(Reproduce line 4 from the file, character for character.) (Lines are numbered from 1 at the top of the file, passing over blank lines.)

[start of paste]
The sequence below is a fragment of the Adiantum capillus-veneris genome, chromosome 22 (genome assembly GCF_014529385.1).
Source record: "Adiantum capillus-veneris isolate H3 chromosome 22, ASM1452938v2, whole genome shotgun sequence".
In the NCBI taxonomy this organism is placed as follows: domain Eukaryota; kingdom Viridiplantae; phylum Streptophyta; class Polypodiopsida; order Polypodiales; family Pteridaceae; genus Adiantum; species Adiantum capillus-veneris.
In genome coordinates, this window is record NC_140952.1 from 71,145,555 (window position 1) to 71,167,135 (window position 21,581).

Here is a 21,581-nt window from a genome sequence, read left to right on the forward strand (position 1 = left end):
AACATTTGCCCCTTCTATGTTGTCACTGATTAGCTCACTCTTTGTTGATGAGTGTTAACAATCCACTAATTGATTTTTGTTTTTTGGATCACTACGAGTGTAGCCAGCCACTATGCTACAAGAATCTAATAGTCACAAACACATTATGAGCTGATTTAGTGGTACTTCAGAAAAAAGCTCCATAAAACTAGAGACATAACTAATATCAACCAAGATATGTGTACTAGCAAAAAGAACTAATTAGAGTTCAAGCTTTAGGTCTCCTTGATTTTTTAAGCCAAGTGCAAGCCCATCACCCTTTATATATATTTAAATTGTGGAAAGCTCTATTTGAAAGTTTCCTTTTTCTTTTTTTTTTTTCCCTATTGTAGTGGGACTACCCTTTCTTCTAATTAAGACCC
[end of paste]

In genome coordinates, this window is record NC_140952.1 from 71,145,555 (window position 1) to 71,167,135 (window position 21,581).